Al Qaeda leader Usama bin Laden threatened in a new audio recording released Thursday to kill any captured Americans if the U.S. executes the accused mastermind of the Sept.11 attacks or any other Al Qaeda suspects.
The U.S. is still considering whether to put Khalid Sheik Mohammed and four of his fellow plotters on military tribunal for their role in the Sept. 11 attacks. The Obama administration is also looking into recommendations for civilian trials, and is expected to announce a decision soon.
In a brief 74-second audio tape aired on Al-Jazeera television, bin Laden said if the U.S. decides to execute any Al Qaeda suspects in its custody -- and explicitly mentioned Mohammed -- his terror network would kill American captives.
The terror leader said such a decision "would mean the U.S. has issued a death sentence against whoever of you becomes a prisoner in our hands."
"Your friend at the White House is still walking in the footsteps of those before (him) in many important matters," including escalating the war in Afghanistan and "oppressing our prisoners that you are holding, beginning with the mujahid hero Khalid al Sheikh Mohammed," he added.
It was not immediately clear whether Al Qaeda currently has any U.S. captives, but the Haqqani group -- the Pakistan-based Taliban faction closest to Al Qaeda -- is holding an American soldier it captured in eastern Afghanistan in June 2009. It released a video of him in December.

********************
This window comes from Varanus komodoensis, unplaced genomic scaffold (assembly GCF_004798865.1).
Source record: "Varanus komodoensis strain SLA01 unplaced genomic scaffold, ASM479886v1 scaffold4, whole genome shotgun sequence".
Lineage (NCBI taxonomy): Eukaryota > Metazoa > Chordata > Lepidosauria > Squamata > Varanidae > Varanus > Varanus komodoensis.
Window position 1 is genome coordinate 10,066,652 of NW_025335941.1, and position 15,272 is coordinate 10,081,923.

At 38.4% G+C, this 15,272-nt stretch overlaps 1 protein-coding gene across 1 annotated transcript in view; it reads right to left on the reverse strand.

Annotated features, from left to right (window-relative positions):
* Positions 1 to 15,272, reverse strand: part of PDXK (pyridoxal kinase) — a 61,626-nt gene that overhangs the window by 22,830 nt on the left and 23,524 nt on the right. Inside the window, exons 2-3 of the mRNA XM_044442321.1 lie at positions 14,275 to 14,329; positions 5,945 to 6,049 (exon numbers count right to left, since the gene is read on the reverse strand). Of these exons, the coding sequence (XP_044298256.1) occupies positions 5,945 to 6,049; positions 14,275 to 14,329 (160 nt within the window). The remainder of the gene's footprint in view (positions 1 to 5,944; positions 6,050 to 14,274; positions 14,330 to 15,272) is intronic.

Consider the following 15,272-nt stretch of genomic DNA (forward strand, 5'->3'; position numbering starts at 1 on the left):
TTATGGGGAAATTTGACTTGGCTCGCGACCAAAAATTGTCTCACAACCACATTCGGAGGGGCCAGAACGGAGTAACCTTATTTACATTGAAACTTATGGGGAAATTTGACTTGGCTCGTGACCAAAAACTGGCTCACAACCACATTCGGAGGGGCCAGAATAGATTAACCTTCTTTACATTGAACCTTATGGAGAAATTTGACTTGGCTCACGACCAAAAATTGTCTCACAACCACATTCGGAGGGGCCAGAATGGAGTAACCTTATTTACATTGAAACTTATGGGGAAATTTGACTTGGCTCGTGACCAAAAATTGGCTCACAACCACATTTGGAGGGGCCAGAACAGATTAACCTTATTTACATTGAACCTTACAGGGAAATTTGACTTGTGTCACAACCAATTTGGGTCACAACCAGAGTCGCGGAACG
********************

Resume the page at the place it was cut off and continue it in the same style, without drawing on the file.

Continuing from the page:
In a veiled threat, bin Laden said Americans had previously thought their homeland was beyond the reach of his group until the 9/11 attack.
Mohammed, who was captured in Pakistan in 2003, is the most senior Al Qaeda operative in U.S. custody, and is currently in detention at the U.S. naval base at Guantanamo Bay, Cuba. In 2008, the U.S. charged him with murder and war crimes in connection with the Sept. 11 attacks. Pentagon officials have said they'll seek the death penalty.
"It's the height of absurdity for anyone associated with Al Qaeda to even suggest that now, at long last, they're going to start treating captives badly. They may have forgotten Danny Pearl and all the others they've slaughtered, but we haven't," a U.S. counterterrorism official said in response to the newest message.
"If this is bin Laden and he wants to weigh in on legal proceedings involving 9/11 conspirators, I challenge him to show up in court to make his case. Frankly, that's about all the comment this deserves."
The Associated Press contributed to this report.